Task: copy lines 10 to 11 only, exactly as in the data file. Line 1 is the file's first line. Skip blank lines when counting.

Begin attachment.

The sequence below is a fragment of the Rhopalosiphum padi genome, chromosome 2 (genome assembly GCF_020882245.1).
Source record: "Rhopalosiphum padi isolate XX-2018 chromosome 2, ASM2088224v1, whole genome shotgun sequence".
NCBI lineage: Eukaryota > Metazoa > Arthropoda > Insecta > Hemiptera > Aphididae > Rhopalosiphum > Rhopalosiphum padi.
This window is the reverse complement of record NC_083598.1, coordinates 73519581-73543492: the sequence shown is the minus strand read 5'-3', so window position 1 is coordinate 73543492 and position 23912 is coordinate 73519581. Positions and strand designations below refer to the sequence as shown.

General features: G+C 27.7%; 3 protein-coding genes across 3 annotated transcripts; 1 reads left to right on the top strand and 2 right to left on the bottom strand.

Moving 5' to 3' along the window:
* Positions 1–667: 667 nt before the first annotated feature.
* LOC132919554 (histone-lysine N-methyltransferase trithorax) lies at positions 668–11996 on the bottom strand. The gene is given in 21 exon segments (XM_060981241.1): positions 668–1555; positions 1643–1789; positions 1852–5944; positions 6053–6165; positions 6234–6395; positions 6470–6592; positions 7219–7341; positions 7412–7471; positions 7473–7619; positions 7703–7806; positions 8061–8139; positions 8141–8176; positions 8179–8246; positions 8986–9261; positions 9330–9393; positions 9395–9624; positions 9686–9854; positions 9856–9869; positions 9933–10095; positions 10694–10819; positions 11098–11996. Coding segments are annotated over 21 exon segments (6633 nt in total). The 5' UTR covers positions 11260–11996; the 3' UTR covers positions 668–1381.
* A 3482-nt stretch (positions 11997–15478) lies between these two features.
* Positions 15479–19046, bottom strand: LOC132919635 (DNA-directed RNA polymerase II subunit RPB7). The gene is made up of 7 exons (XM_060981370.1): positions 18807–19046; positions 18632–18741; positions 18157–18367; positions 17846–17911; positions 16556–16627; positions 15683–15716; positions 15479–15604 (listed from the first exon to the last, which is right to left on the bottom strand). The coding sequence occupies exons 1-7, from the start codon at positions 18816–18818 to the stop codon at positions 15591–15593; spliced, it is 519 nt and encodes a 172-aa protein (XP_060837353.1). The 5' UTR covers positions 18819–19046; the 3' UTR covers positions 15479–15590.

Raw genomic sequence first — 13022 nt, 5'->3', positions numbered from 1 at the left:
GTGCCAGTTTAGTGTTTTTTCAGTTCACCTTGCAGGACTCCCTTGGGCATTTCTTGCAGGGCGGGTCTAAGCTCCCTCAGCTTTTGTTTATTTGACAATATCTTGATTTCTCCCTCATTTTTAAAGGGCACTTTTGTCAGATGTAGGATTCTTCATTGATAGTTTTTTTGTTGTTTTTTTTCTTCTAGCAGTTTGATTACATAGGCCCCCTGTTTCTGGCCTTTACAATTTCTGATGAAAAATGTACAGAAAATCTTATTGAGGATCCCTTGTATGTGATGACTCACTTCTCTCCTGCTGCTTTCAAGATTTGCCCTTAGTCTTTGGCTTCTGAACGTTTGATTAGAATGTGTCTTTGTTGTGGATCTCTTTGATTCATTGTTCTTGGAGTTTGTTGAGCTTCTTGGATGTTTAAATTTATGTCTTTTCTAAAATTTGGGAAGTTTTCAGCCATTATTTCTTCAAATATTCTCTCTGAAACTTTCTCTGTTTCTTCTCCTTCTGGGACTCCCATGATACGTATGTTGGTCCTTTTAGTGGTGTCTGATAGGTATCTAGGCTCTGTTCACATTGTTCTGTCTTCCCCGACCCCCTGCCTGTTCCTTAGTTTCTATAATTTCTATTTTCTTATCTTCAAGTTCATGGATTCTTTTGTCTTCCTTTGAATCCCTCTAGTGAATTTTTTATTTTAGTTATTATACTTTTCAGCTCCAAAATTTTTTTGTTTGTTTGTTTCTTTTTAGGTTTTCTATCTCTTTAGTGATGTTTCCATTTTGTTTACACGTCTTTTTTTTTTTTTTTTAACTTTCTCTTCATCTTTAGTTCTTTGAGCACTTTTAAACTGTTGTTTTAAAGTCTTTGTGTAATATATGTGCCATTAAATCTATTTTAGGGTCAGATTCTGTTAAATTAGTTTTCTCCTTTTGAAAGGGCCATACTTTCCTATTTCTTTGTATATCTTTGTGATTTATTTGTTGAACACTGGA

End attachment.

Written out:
* Positions 15479–19046, bottom strand: LOC132919635 (DNA-directed RNA polymerase II subunit RPB7). The gene is made up of 7 exons (XM_060981370.1): positions 18807–19046; positions 18632–18741; positions 18157–18367; positions 17846–17911; positions 16556–16627; positions 15683–15716; positions 15479–15604 (listed from the first exon to the last, which is right to left on the bottom strand). The coding sequence occupies exons 1-7, from the start codon at positions 18816–18818 to the stop codon at positions 15591–15593; spliced, it is 519 nt and encodes a 172-aa protein (XP_060837353.1). The 5' UTR covers positions 18819–19046; the 3' UTR covers positions 15479–15590.

Raw genomic sequence first — 13022 nt, 5'->3', positions numbered from 1 at the left: